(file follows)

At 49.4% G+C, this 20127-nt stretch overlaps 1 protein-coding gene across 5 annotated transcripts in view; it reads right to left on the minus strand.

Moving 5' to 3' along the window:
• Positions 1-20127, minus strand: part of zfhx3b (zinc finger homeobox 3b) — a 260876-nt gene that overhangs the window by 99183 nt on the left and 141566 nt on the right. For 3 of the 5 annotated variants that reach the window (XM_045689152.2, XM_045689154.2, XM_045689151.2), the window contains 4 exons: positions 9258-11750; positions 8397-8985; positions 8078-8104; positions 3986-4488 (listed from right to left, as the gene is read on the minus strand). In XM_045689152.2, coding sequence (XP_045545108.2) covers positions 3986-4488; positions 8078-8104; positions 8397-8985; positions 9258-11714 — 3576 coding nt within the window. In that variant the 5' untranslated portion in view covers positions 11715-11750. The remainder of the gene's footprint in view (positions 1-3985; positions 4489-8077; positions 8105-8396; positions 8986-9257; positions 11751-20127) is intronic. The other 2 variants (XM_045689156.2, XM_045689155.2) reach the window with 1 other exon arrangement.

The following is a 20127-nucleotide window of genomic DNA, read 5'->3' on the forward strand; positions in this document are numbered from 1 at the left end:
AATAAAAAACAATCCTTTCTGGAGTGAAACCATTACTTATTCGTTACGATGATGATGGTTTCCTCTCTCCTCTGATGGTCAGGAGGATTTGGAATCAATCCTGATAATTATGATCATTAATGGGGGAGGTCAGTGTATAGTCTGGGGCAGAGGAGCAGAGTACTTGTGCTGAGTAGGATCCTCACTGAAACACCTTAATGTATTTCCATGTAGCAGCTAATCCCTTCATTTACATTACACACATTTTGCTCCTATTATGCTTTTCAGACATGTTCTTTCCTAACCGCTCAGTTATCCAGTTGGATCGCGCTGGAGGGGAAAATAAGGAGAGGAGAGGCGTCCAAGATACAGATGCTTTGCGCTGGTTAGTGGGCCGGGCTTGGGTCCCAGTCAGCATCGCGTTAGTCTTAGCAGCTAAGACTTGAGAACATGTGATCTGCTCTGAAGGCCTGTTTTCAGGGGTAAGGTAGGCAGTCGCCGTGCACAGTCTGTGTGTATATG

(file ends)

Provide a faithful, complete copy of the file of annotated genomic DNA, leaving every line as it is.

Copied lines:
At 49.4% G+C, this 20127-nt stretch overlaps 1 protein-coding gene across 5 annotated transcripts in view; it reads right to left on the minus strand.

Moving 5' to 3' along the window:
• Positions 1-20127, minus strand: part of zfhx3b (zinc finger homeobox 3b) — a 260876-nt gene that overhangs the window by 99183 nt on the left and 141566 nt on the right. For 3 of the 5 annotated variants that reach the window (XM_045689152.2, XM_045689154.2, XM_045689151.2), the window contains 4 exons: positions 9258-11750; positions 8397-8985; positions 8078-8104; positions 3986-4488 (listed from right to left, as the gene is read on the minus strand). In XM_045689152.2, coding sequence (XP_045545108.2) covers positions 3986-4488; positions 8078-8104; positions 8397-8985; positions 9258-11714 — 3576 coding nt within the window. In that variant the 5' untranslated portion in view covers positions 11715-11750. The remainder of the gene's footprint in view (positions 1-3985; positions 4489-8077; positions 8105-8396; positions 8986-9257; positions 11751-20127) is intronic. The other 2 variants (XM_045689156.2, XM_045689155.2) reach the window with 1 other exon arrangement.

The following is a 20127-nucleotide window of genomic DNA, read 5'->3' on the forward strand; positions in this document are numbered from 1 at the left end:
AATAAAAAACAATCCTTTCTGGAGTGAAACCATTACTTATTCGTTACGATGATGATGGTTTCCTCTCTCCTCTGATGGTCAGGAGGATTTGGAATCAATCCTGATAATTATGATCATTAATGGGGGAGGTCAGTGTATAGTCTGGGGCAGAGGAGCAGAGTACTTGTGCTGAGTAGGATCCTCACTGAAACACCTTAATGTATTTCCATGTAGCAGCTAATCCCTTCATTTACATTACACACATTTTGCTCCTATTATGCTTTTCAGACATGTTCTTTCCTAACCGCTCAGTTATCCAGTTGGATCGCGCTGGAGGGGAAAATAAGGAGAGGAGAGGCGTCCAAGATACAGATGCTTTGCGCTGGTTAGTGGGCCGGGCTTGGGTCCCAGTCAGCATCGCGTTAGTCTTAGCAGCTAAGACTTGAGAACATGTGATCTGCTCTGAAGGCCTGTTTTCAGGGGTAAGGTAGGCAGTCGCCGTGCACAGTCTGTGTGTATATG